Ashok Lavasa's demand to make dissent note public is critical to natural justice, transparency and strengthening democratic institutions

One of the key members of the Election Commission, which is often perceived as a purposeful independent constitutional body, Election Commissioner Ashok Lavasa’s decision last week to recuse himself from meetings on poll code violations kicked up a storm at the fag end of the electoral process. According to media reports, he wrote a letter to Chief Election Commissioner (CEC) Sunil Arora, stating that he took the step as minority decisions in such cases were not being recorded.

Lavasa’s letter is only the latest among a slew of controversies that the poll watchdog has had to deal with. However, it raises broad questions about the Model Code of Conduct and the procedure that the Election Commission adopts to deal with violations of these guidelines.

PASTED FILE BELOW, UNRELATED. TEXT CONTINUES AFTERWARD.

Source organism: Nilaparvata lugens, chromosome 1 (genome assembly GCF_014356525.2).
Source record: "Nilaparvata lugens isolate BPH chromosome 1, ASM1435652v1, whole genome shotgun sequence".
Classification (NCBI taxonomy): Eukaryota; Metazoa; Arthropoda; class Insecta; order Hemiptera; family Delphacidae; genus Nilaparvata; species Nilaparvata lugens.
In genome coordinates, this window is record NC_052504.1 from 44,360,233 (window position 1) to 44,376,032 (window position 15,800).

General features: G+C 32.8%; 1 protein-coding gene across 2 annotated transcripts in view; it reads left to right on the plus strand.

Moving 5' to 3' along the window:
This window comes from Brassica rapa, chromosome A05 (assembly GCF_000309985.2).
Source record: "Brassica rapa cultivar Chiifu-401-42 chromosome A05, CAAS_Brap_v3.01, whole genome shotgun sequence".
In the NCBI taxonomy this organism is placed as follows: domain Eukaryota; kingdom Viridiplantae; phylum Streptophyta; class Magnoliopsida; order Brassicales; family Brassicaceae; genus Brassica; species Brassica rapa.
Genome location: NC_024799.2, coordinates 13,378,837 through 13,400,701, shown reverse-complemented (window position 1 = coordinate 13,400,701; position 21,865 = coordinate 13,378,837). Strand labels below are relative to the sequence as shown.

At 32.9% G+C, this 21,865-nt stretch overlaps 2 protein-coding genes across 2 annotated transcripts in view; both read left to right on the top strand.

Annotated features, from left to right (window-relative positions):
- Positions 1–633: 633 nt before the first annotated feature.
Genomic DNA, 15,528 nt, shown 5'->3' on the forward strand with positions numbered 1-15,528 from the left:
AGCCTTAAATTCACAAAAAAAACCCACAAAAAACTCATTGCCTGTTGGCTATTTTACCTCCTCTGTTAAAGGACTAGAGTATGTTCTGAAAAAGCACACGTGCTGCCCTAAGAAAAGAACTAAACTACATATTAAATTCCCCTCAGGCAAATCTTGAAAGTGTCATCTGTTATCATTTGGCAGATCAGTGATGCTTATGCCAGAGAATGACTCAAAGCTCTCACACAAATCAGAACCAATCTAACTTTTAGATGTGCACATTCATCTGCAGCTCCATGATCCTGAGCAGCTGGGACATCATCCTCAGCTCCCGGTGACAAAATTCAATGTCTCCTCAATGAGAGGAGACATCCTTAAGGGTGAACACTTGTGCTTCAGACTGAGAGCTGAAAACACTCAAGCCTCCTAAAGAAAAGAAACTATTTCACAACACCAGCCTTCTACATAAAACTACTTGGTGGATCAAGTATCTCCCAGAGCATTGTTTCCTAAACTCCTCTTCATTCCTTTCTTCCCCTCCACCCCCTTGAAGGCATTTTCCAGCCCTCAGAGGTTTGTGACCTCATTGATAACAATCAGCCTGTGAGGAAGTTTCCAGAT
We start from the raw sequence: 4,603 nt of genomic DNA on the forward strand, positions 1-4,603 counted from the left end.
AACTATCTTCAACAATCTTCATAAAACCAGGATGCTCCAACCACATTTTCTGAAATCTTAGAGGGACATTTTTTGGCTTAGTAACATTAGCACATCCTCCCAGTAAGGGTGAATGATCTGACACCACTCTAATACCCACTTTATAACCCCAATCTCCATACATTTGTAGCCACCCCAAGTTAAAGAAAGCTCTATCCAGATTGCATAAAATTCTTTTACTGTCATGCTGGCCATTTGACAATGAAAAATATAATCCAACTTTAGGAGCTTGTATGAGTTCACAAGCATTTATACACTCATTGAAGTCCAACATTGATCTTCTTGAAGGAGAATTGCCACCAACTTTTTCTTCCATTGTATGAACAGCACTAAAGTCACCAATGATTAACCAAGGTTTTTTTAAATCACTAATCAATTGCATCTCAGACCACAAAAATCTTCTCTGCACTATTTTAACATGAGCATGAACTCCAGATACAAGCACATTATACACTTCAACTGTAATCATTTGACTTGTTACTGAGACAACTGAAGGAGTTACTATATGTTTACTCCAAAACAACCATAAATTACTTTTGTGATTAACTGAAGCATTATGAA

Ashok Lavasas demand to make dissent note public is critical to natural justice, transparency and strengthening democratic institutions

File image of Election Commissioner Ashok Lavasa. Image courtesy PIB

Arora’s initial response to the ongoing developments emphasised that the three members of the Election Commission are not expected to be “clones of each other.” While this statement is certainly correct, it misses the point. The reason for the ongoing fracas is not that there was dissent per se, but that the dissent was not recorded in the orders of the commission, as claimed by Lavasa.

Central to the debate on whether minority decisions should be recorded is the question as to whether the poll panel’s decisions in such cases should be open to public scrutiny. The stand taken by the Election Commission is that cases related to violations of the Model Code of Conduct are executive, and not quasi-judicial in nature, and thus, the dissenting opinion does not need to be recorded in the final communiqué.